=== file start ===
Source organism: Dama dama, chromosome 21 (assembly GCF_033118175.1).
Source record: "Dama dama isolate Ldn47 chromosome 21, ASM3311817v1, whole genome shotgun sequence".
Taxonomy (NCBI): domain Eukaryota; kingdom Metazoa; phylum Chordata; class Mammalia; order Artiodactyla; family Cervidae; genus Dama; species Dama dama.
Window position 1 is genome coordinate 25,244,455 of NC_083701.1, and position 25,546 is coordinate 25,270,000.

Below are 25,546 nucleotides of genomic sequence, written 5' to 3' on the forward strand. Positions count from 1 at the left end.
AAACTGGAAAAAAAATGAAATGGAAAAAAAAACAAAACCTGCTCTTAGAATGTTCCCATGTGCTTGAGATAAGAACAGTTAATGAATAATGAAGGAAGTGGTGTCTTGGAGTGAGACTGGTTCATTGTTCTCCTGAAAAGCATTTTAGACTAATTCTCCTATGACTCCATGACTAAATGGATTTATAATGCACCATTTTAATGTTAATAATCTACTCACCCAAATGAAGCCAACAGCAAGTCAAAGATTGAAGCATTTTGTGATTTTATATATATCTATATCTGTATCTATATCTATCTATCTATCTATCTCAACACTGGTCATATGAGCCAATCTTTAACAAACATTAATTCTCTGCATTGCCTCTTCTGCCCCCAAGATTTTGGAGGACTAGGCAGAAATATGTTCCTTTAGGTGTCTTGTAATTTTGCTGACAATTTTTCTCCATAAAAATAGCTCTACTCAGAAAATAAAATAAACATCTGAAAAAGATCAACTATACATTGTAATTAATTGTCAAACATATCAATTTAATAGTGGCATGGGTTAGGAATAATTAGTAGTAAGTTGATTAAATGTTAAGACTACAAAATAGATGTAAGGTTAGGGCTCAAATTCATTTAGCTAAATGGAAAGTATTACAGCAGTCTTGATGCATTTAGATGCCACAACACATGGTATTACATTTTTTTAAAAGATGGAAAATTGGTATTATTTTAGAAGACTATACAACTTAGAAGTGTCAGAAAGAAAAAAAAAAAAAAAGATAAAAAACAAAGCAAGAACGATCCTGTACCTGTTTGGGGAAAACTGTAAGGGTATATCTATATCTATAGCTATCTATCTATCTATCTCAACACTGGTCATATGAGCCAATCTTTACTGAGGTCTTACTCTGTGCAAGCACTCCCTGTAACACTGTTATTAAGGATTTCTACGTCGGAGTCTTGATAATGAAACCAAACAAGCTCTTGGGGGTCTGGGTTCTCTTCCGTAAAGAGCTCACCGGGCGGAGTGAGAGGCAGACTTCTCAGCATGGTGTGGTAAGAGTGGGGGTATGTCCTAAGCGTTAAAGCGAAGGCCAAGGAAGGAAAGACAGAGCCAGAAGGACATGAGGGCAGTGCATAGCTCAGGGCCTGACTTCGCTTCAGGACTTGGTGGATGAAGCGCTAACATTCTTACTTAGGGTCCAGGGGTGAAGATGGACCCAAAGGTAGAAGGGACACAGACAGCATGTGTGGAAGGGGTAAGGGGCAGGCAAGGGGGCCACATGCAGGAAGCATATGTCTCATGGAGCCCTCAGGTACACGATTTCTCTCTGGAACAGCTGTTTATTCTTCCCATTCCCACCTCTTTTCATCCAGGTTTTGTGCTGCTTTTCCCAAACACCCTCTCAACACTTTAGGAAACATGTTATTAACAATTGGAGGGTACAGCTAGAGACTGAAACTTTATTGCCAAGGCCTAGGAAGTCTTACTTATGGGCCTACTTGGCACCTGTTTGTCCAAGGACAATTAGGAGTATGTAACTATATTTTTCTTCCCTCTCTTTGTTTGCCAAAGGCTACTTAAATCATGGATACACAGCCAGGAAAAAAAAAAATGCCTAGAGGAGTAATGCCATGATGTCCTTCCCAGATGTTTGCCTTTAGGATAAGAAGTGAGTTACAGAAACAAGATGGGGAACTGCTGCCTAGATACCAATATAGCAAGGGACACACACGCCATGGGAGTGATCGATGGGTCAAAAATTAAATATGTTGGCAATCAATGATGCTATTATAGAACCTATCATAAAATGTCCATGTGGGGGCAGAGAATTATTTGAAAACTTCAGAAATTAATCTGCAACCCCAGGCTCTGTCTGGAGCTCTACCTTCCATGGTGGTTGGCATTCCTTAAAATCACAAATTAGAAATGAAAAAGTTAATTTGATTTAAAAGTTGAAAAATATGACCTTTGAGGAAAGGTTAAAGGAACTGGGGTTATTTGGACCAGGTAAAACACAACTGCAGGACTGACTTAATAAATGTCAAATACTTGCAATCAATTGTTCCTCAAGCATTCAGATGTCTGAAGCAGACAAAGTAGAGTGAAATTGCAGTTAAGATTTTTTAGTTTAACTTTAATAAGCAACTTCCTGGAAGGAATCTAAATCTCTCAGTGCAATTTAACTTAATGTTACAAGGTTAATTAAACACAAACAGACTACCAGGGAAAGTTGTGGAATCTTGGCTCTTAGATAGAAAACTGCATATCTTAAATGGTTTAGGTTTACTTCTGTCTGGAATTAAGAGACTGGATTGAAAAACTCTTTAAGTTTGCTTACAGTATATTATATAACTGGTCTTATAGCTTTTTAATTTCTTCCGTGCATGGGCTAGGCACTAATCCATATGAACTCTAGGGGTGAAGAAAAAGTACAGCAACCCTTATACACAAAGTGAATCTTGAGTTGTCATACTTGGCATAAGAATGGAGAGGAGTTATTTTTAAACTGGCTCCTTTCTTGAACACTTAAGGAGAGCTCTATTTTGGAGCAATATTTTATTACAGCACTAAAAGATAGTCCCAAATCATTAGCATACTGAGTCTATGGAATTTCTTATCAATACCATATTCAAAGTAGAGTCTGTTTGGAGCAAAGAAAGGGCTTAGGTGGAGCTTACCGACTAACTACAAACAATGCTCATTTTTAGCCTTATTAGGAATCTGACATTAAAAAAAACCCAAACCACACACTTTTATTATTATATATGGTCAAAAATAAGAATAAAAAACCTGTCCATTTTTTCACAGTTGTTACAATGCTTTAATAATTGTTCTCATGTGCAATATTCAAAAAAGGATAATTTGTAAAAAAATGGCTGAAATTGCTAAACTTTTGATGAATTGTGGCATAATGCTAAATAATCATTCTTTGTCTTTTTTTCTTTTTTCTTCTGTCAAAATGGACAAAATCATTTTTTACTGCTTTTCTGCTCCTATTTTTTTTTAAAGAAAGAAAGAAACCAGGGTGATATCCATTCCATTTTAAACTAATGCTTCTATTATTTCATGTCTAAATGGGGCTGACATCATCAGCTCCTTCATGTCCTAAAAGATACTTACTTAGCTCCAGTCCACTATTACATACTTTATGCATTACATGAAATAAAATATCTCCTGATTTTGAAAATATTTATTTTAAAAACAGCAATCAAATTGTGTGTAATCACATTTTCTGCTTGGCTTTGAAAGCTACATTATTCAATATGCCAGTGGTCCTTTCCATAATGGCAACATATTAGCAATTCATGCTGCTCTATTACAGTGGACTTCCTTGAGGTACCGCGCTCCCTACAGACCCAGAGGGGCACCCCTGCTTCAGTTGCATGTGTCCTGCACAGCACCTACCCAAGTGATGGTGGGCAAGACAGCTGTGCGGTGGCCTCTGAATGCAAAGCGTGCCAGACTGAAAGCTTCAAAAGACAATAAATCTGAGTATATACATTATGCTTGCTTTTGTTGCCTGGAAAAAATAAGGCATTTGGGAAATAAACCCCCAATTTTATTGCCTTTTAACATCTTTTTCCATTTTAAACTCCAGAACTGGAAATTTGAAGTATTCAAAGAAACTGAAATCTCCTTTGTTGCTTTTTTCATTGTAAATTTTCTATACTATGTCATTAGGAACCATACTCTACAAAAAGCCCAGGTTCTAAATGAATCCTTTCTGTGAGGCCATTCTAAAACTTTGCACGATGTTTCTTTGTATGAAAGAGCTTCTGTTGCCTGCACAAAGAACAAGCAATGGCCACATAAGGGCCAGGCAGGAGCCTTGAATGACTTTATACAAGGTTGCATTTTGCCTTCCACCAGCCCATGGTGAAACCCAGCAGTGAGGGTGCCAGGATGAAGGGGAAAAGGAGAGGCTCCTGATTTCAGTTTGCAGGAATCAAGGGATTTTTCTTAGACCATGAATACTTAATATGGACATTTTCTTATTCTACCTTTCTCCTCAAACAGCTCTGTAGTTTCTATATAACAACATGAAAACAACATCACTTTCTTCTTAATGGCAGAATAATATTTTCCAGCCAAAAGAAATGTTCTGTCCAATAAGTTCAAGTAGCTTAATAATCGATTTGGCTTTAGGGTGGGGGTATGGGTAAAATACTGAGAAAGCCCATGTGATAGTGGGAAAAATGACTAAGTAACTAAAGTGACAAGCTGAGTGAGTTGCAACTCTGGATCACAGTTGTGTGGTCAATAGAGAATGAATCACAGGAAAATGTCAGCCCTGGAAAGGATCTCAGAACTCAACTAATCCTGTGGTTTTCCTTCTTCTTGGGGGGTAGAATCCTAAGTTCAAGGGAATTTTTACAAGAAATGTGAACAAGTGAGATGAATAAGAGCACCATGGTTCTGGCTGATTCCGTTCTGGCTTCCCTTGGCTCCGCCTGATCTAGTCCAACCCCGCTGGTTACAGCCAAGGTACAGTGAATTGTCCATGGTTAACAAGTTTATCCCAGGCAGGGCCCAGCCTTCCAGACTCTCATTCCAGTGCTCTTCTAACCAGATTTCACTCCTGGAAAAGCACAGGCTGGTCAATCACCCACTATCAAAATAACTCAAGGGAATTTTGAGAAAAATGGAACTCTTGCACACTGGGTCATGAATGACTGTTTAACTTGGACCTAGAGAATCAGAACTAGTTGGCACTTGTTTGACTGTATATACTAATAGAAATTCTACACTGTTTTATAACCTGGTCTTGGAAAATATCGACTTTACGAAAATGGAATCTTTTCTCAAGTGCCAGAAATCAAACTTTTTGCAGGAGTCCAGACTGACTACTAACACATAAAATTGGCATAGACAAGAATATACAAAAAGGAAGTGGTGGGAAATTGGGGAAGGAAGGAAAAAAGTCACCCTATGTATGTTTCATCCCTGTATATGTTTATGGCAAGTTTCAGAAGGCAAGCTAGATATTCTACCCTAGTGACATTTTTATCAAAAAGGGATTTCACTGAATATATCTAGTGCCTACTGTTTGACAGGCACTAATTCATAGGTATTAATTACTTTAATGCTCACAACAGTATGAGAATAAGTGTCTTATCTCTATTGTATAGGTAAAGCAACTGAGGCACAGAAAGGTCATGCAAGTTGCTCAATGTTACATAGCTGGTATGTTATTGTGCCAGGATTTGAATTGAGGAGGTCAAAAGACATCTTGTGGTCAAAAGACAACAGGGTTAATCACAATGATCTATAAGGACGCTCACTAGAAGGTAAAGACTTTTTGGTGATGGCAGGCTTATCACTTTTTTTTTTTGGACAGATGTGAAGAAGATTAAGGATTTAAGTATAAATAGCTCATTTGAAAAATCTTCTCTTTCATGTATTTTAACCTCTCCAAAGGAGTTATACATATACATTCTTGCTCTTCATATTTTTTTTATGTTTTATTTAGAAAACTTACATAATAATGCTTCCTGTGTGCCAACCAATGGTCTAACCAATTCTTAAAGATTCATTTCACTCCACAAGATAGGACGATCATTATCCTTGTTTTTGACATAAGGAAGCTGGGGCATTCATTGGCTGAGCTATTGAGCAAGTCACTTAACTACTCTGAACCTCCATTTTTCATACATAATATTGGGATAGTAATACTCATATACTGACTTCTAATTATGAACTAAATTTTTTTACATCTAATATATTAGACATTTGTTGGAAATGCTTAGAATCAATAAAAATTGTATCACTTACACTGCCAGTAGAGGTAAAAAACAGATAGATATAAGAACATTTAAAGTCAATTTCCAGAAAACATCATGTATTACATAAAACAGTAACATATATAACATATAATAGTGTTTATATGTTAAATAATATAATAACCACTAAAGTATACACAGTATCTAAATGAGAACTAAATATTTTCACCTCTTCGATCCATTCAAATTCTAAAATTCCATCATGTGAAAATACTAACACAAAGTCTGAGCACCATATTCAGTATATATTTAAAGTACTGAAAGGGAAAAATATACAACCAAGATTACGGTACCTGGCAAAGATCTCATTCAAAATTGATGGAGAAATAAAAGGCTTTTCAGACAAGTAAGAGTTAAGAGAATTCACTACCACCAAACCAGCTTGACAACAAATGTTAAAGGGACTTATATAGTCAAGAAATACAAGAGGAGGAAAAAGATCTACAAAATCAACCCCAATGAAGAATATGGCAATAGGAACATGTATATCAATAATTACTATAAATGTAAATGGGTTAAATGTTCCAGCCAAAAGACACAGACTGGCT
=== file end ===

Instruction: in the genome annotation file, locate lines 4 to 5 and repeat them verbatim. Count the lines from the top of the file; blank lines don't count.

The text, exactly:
Window position 1 is genome coordinate 25,244,455 of NC_083701.1, and position 25,546 is coordinate 25,270,000.

Below are 25,546 nucleotides of genomic sequence, written 5' to 3' on the forward strand. Positions count from 1 at the left end.